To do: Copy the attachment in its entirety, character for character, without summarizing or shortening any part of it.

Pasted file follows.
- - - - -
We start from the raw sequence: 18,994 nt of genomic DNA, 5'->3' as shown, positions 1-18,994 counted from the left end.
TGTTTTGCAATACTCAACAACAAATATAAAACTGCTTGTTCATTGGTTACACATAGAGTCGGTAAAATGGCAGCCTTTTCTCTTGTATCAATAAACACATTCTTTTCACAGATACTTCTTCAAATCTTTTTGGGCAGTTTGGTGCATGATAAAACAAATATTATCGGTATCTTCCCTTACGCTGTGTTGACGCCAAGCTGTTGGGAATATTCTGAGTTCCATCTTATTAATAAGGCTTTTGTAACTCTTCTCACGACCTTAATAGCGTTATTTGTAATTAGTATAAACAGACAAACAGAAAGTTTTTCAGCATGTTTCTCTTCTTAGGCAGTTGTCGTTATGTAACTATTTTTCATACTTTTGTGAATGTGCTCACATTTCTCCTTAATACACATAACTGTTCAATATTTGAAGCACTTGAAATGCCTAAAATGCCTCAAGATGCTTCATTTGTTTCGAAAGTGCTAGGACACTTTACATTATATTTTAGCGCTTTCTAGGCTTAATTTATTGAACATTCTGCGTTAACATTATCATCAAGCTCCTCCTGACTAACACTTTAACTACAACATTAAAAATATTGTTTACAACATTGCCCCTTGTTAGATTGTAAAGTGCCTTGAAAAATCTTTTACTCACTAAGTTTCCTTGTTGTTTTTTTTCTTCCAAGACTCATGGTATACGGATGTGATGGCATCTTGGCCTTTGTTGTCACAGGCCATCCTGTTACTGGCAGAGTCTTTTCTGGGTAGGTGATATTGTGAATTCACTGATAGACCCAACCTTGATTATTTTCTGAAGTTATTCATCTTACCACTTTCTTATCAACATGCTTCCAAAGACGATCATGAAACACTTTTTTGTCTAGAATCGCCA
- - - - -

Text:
We start from the raw sequence: 18,994 nt of genomic DNA, 5'->3' as shown, positions 1-18,994 counted from the left end.
TGTTTTGCAATACTCAACAACAAATATAAAACTGCTTGTTCATTGGTTACACATAGAGTCGGTAAAATGGCAGCCTTTTCTCTTGTATCAATAAACACATTCTTTTCACAGATACTTCTTCAAATCTTTTTGGGCAGTTTGGTGCATGATAAAACAAATATTATCGGTATCTTCCCTTACGCTGTGTTGACGCCAAGCTGTTGGGAATATTCTGAGTTCCATCTTATTAATAAGGCTTTTGTAACTCTTCTCACGACCTTAATAGCGTTATTTGTAATTAGTATAAACAGACAAACAGAAAGTTTTTCAGCATGTTTCTCTTCTTAGGCAGTTGTCGTTATGTAACTATTTTTCATACTTTTGTGAATGTGCTCACATTTCTCCTTAATACACATAACTGTTCAATATTTGAAGCACTTGAAATGCCTAAAATGCCTCAAGATGCTTCATTTGTTTCGAAAGTGCTAGGACACTTTACATTATATTTTAGCGCTTTCTAGGCTTAATTTATTGAACATTCTGCGTTAACATTATCATCAAGCTCCTCCTGACTAACACTTTAACTACAACATTAAAAATATTGTTTACAACATTGCCCCTTGTTAGATTGTAAAGTGCCTTGAAAAATCTTTTACTCACTAAGTTTCCTTGTTGTTTTTTTTCTTCCAAGACTCATGGTATACGGATGTGATGGCATCTTGGCCTTTGTTGTCACAGGCCATCCTGTTACTGGCAGAGTCTTTTCTGGGTAGGTGATATTGTGAATTCACTGATAGACCCAACCTTGATTATTTTCTGAAGTTATTCATCTTACCACTTTCTTATCAACATGCTTCCAAAGACGATCATGAAACACTTTTTTGTCTAGAATCGCCA